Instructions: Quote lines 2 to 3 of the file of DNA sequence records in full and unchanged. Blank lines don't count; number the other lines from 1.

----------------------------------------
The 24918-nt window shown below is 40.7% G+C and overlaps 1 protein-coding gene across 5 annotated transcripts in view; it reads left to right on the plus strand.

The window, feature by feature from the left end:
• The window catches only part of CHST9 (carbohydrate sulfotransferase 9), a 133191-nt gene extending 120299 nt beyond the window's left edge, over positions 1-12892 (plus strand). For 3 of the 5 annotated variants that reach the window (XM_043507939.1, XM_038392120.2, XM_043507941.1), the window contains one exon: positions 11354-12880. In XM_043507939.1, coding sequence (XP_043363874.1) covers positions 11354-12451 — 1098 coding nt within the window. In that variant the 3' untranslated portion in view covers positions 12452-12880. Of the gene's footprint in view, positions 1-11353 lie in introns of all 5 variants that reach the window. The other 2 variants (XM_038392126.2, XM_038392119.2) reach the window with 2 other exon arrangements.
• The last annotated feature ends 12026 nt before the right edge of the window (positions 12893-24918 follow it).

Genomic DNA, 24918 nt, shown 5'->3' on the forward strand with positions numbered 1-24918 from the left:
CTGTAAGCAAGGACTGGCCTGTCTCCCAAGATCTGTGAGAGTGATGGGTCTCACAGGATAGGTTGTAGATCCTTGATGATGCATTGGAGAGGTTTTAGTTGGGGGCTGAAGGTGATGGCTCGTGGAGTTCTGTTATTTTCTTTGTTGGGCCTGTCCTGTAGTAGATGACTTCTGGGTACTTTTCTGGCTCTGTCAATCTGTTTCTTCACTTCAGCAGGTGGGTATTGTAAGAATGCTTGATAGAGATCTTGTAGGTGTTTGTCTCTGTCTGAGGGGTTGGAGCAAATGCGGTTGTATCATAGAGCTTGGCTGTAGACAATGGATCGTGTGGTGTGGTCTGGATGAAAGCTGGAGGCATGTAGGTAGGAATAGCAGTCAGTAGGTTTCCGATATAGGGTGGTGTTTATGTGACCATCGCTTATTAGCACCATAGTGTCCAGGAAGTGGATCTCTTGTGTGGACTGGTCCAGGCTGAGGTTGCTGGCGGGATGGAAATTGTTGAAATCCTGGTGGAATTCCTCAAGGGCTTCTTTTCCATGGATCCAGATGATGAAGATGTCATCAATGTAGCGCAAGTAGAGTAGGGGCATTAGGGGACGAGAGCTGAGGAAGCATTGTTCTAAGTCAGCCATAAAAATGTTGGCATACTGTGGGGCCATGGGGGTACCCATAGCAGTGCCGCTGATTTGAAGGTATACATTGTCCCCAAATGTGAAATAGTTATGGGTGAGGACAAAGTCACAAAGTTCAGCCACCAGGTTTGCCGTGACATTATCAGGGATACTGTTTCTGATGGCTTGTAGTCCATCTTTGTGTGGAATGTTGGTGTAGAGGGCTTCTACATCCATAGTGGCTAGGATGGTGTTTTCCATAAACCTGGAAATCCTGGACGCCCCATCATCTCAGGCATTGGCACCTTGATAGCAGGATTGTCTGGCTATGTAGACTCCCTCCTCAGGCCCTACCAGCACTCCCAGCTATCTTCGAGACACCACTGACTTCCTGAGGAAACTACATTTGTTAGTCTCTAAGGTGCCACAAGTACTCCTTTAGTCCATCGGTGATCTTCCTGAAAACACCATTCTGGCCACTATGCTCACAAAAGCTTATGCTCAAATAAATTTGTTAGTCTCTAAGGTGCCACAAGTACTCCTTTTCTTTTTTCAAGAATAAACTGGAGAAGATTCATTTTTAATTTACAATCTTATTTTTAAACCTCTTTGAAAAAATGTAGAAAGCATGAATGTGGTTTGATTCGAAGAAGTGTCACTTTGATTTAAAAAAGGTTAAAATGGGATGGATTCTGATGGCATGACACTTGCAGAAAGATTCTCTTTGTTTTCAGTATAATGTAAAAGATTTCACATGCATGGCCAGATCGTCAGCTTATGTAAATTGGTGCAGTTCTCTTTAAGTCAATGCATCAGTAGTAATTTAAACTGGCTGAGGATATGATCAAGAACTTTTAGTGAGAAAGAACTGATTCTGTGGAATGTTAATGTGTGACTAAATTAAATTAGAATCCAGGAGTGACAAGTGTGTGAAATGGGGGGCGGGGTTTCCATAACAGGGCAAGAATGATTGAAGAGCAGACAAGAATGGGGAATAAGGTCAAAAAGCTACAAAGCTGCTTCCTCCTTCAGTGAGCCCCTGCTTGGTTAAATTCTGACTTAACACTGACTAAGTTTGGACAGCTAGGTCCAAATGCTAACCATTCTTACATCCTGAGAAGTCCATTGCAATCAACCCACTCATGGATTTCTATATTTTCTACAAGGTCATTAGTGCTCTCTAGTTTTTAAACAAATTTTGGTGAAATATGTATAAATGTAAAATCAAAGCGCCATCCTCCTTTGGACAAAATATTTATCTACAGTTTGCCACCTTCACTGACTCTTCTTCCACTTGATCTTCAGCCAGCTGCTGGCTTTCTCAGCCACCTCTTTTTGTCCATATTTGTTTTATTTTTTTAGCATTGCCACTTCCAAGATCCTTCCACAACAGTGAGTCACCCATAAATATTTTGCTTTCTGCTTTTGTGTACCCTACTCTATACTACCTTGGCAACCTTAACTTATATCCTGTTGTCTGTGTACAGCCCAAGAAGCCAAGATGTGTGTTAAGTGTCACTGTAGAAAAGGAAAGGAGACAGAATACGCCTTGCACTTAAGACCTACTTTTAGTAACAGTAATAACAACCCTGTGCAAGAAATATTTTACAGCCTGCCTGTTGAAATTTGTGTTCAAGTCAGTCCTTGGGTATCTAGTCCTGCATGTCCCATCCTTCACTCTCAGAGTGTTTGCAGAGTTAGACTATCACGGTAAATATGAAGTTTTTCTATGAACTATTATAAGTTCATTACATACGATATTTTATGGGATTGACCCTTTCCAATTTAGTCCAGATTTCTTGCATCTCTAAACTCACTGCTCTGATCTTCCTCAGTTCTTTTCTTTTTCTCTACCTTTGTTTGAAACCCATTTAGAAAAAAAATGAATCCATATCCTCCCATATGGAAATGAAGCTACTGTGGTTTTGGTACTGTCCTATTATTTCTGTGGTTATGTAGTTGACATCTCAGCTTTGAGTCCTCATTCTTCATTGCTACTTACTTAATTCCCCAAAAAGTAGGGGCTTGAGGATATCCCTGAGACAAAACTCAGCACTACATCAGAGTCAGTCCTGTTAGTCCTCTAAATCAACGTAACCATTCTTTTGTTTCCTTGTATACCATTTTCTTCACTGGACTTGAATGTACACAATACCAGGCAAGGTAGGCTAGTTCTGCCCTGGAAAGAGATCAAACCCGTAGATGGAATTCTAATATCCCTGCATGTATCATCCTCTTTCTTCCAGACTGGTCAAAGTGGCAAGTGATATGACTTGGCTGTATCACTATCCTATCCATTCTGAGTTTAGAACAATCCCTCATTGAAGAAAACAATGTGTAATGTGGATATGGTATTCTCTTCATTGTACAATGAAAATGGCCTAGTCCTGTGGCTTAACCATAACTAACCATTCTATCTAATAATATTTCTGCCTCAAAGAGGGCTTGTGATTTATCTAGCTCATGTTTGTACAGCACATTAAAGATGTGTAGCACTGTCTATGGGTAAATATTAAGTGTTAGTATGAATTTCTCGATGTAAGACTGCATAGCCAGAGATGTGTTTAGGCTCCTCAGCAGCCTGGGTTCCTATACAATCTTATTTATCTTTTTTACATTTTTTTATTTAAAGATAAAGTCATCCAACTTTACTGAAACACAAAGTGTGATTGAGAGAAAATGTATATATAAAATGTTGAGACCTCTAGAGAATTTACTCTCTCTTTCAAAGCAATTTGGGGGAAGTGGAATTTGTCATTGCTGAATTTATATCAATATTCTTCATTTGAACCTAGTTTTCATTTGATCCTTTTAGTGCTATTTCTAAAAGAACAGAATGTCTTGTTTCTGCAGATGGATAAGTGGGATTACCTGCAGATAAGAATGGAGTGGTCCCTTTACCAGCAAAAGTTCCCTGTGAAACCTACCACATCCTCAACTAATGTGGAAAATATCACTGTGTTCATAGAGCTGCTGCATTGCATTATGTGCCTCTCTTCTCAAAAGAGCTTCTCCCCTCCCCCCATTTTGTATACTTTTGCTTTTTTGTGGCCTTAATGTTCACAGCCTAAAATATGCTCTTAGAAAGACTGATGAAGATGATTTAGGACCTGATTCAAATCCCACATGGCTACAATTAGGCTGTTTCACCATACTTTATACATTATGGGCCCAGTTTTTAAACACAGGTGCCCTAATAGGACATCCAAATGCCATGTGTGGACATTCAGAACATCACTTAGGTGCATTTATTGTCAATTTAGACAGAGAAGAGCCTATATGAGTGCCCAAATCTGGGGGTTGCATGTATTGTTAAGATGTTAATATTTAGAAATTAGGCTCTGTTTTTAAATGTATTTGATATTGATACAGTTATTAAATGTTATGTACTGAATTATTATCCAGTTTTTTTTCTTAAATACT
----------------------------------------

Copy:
The window, feature by feature from the left end:
• The window catches only part of CHST9 (carbohydrate sulfotransferase 9), a 133191-nt gene extending 120299 nt beyond the window's left edge, over positions 1-12892 (plus strand). For 3 of the 5 annotated variants that reach the window (XM_043507939.1, XM_038392120.2, XM_043507941.1), the window contains one exon: positions 11354-12880. In XM_043507939.1, coding sequence (XP_043363874.1) covers positions 11354-12451 — 1098 coding nt within the window. In that variant the 3' untranslated portion in view covers positions 12452-12880. Of the gene's footprint in view, positions 1-11353 lie in introns of all 5 variants that reach the window. The other 2 variants (XM_038392126.2, XM_038392119.2) reach the window with 2 other exon arrangements.